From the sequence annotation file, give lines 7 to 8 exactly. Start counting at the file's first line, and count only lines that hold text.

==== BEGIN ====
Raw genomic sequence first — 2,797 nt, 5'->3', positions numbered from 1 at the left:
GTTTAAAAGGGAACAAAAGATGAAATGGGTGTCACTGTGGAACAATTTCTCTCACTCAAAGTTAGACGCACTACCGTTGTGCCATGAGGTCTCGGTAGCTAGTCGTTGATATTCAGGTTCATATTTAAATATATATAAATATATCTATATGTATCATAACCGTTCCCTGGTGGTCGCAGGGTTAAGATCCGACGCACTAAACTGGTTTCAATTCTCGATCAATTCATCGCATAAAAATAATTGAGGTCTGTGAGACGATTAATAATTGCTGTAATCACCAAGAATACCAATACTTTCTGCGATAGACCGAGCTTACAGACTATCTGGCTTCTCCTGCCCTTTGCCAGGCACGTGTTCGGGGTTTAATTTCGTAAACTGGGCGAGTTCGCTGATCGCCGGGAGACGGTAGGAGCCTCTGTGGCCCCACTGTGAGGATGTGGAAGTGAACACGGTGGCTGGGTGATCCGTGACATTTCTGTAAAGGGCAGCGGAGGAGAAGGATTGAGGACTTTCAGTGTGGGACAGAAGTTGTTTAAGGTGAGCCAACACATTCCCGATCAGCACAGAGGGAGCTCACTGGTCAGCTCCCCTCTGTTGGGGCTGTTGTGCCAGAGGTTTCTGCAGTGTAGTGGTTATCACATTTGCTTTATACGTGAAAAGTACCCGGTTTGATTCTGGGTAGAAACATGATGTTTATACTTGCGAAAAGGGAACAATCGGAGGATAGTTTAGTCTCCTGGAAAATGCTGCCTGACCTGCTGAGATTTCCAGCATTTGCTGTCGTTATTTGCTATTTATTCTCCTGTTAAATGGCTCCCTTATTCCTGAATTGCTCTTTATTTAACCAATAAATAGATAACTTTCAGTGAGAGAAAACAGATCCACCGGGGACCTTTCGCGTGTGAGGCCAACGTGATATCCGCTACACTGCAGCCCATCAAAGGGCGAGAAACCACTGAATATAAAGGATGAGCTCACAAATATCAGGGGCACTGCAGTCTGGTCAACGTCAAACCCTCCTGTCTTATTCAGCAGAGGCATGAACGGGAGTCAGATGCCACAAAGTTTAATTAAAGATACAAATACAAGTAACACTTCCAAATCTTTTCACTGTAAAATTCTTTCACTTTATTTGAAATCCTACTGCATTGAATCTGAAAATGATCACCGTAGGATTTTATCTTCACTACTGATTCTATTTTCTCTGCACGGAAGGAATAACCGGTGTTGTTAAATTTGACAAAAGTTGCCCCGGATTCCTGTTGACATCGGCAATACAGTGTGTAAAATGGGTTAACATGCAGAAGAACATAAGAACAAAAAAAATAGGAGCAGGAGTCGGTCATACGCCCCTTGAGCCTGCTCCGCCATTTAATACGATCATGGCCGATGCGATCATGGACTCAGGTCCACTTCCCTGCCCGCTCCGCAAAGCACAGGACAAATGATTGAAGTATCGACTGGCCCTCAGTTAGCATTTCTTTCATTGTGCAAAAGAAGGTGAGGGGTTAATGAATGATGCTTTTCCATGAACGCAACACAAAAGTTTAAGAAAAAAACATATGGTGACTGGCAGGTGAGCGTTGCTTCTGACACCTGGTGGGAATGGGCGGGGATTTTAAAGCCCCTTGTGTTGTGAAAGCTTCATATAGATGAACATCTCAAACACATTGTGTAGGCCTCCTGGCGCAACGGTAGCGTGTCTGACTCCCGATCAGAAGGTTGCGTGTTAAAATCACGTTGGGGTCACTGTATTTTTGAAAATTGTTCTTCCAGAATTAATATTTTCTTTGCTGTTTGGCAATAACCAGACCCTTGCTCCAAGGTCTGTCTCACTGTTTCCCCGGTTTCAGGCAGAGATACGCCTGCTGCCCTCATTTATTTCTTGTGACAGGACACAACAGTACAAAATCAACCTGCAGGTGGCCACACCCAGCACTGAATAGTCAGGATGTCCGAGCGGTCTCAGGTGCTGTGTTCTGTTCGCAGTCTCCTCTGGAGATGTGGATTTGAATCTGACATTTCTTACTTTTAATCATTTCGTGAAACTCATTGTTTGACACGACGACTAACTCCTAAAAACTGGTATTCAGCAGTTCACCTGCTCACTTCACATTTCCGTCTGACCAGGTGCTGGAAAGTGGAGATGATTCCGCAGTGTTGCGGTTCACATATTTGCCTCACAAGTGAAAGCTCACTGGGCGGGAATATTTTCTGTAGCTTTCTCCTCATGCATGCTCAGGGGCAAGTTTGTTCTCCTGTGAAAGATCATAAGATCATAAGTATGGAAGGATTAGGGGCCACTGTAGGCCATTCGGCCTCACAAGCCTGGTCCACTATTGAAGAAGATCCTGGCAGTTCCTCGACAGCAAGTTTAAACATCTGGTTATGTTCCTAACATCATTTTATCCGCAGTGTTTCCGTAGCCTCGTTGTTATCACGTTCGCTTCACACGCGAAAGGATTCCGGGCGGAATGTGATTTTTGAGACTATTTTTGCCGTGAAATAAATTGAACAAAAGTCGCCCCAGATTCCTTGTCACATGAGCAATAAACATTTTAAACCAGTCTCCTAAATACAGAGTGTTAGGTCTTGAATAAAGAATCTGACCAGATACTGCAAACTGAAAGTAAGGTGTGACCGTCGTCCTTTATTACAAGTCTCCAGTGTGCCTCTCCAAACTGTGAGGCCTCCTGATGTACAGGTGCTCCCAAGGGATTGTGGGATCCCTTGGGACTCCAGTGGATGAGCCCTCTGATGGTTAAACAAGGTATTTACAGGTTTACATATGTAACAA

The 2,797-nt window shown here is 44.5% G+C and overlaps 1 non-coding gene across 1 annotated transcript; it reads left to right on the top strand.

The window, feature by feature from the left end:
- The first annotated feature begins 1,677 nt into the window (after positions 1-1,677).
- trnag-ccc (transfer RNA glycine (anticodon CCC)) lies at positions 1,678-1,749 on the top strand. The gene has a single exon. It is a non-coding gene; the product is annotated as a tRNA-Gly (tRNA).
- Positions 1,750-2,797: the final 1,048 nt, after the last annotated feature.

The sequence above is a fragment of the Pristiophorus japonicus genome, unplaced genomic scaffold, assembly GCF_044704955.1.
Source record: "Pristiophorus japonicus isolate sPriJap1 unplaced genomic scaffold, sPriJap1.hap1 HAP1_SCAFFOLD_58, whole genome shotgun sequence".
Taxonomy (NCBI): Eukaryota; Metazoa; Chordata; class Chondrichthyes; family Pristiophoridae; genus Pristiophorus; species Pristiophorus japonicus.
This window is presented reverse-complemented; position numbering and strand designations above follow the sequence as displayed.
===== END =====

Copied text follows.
- Positions 1,750-2,797: the final 1,048 nt, after the last annotated feature.

The sequence above is a fragment of the Pristiophorus japonicus genome, unplaced genomic scaffold, assembly GCF_044704955.1.